Fighting Crime – The Way Forward

jamaica-military-in-montego-bay-jamaica Members of the JDF - Source: News Americas Now

“One love, one heart,
Let’s get together and feel alright”

From the country that the “no problem, mon” motto has sprouted from, seems to alight frequent and senseless crimes, especially murders. The most recent news gripping the hearts of the Jamaican people was the traumatising killing of Kemisha Wright and her four children in Clarendon. The questions that are now on the tongues of every citizen appear to be, “When will it stop?”, “When will the government orchestrate a feasible crime plan?” and “When will hanging return?” However, we must pause to release that the problem with crime in the Jamaican society is everyone’s prerogative. The solution to the crime problem rests within our homes, schools, and communities.

It is said that “the home is where the heart is” and “there’s no place like home.” Indeed, a child spends the first years of his/her life at home where the first stage of socialisation is said to take place. A child is a product of their home as it is easy to tell what happens at home in interactions with children, as they tend to be less filtered about sharing the undiluted facts. This then behoves us to make a conscious effort in raising the children in the homes, not to expose them to harmful content or praise negative behaviours when they are performed. Children, once they reach a stage of understanding, should be involved in the tenets of life and be taught to make a positive contribution to society. When the lyrical content of the music at a two-year-old’s birthday party can be promoting drug abuse, crime, and illicit sexual activities, it is rather inevitable that such a child will grow up neglecting these ideas. When violence becomes a child’s preferred mode of conflict resolution then the problem is now seen outside of the home setting.

Another key component in the upbringing of a child is his/her involvement in the school system. The classroom is a culmination of various ideologies which were developed from the different homes. There now arises a battle of belief systems which continues throughout the stages of education. When negativity and corruption gain societal acclaim, children who have been subscribed to this philosophy from the home, will showcase this behaviour and the element of peer pressure will promote these undesirable behaviours. The teachers are now responsible to ensure that they not only teach from the book but from the heart and help to instil good moral principles. This element too is under attack since some teachers have accepted the popular notion of individuality, where they are no longer concerning with others but themselves. Although one may detest the argument, it is understandable for this reaction since the children have a stronger home base and are unapologetic in attacking those who should be respected, including teachers. As much as the school is responsible, the spotlight is still on the home’s responsibility.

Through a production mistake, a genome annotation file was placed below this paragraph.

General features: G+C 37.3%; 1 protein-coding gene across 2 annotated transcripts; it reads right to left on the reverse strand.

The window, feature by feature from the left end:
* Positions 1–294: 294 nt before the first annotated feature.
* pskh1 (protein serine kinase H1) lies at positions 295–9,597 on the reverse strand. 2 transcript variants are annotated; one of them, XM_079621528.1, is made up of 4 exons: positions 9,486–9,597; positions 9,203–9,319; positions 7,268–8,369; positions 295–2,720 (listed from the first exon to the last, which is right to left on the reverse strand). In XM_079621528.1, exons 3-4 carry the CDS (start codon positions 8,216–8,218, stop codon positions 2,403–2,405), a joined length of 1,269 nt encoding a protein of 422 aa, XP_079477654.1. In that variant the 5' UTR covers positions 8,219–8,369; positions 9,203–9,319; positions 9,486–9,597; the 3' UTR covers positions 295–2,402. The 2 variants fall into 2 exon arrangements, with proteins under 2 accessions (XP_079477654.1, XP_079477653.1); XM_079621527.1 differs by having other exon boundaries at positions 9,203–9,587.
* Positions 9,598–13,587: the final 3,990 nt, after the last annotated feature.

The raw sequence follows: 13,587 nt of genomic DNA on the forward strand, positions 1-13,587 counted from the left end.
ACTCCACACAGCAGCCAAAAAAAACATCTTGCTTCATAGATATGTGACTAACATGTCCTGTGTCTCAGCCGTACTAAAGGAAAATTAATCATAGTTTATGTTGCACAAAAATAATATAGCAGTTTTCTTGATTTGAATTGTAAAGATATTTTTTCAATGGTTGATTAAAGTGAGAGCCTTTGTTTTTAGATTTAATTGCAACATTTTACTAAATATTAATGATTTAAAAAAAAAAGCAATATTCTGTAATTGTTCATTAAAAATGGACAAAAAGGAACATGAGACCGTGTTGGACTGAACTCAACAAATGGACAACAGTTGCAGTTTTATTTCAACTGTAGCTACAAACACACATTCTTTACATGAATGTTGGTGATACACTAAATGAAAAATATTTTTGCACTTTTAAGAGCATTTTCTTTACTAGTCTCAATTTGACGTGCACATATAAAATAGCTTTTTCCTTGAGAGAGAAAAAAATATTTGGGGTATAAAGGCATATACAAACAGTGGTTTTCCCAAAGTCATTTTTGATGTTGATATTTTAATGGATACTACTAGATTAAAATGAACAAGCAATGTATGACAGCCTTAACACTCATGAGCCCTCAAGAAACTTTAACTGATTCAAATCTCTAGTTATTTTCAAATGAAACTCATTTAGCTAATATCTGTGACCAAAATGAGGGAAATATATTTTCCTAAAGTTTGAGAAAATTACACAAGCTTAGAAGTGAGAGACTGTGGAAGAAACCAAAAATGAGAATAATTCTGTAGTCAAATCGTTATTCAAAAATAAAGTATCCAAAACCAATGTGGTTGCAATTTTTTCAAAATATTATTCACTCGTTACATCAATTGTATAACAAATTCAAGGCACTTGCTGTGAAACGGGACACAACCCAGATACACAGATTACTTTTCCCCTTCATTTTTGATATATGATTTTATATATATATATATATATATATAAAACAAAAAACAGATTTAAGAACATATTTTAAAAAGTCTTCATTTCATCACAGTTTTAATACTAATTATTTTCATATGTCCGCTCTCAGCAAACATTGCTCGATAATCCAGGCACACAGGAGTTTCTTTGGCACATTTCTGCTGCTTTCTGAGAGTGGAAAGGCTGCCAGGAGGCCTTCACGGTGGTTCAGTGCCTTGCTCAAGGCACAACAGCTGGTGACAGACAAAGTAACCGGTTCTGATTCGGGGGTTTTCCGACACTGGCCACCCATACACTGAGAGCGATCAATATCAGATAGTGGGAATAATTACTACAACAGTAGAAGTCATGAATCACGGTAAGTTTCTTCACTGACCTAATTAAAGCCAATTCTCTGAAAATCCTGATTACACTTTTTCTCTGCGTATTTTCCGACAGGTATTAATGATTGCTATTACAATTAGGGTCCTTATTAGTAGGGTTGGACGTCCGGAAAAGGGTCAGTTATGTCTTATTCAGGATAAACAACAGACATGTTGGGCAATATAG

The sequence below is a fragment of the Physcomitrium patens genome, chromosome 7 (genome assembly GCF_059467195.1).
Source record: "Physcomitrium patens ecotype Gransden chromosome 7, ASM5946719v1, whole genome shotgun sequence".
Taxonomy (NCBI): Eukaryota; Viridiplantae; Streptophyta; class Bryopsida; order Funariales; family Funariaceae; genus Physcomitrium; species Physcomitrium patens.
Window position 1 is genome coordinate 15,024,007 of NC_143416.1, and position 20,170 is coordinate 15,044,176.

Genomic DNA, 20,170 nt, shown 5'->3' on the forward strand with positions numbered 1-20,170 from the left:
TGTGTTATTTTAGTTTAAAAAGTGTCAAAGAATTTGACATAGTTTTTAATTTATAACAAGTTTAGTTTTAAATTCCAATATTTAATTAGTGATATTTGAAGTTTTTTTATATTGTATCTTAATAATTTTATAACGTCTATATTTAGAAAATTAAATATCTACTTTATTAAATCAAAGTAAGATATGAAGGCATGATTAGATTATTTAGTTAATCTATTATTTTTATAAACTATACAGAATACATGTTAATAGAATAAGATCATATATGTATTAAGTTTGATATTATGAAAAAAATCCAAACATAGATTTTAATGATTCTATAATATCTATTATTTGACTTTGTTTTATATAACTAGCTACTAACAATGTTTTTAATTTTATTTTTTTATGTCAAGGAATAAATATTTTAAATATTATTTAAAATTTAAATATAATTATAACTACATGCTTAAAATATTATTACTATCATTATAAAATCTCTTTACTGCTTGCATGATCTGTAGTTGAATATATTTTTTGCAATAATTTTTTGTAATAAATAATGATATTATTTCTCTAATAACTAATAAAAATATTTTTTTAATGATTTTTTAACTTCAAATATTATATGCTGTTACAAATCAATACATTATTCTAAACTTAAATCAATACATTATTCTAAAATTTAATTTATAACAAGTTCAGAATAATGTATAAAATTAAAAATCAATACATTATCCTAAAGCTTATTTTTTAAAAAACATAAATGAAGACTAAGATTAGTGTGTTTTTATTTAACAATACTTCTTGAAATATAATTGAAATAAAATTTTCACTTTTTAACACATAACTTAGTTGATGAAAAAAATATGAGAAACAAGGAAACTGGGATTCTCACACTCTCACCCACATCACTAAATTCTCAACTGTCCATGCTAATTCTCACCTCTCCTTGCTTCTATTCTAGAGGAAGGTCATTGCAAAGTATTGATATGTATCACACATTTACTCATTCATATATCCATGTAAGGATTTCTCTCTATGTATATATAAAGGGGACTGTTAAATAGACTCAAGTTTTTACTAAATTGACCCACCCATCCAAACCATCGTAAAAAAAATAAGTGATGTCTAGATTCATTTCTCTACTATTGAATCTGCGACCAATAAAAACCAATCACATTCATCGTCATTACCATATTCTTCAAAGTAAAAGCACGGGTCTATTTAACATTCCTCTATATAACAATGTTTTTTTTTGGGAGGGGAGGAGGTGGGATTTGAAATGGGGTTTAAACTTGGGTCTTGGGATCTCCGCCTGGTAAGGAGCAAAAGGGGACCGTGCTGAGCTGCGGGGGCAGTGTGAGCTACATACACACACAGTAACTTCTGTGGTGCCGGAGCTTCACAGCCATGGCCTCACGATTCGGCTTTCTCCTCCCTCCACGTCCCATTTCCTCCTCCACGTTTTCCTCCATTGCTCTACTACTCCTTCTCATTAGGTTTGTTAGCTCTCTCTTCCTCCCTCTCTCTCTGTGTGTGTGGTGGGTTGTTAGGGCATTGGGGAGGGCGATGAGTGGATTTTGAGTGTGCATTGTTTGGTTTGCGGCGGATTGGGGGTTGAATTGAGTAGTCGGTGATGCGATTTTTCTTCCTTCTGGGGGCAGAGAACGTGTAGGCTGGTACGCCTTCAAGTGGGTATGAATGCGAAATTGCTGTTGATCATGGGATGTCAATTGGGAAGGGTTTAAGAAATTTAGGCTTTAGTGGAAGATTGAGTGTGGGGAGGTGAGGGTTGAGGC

Lastly, one must consider the famous African proverb, “it takes a village to raise a child”. The moment that uninterest reigns in a community regarding the wellbeing of the neighbour’s child, is the moment where breakdown of morale is actualised. The similar aforementioned ethos of individuality has also overcome the community as the homes have now become for themselves. The evils of covetousness and malevolence have plagued the communities which welcomed this, “me, myself and I” mindset. Senseless killings arise because one family could afford it while another could not. One individual felt ‘dissed’ and would ‘tek no violation’ which results in the loss of a life. The groups on the street corners no longer believe in earning an honest wage because they focus on those who ‘made it’ whether legally or illegally. This leads to profiling of communities which affects individuals physically, socially, and professionally. This calls the attention of politicians who will try to buy the favour of the people only to get a chance on the day of elections. This is essentially a breakdown of the community. This leads back to home.

Conclusively, the times have gotten more dangerous, and peace seems to run away from our shores. The call for justice seems to go silent among the horns of corruption and bigotry, while our country continues to bleed. How do we make it right? How do I make it right? It starts in the homes, because better homes make better communities, better schools, better institutions – a better Jamaica.

Source: Alethia Campbell

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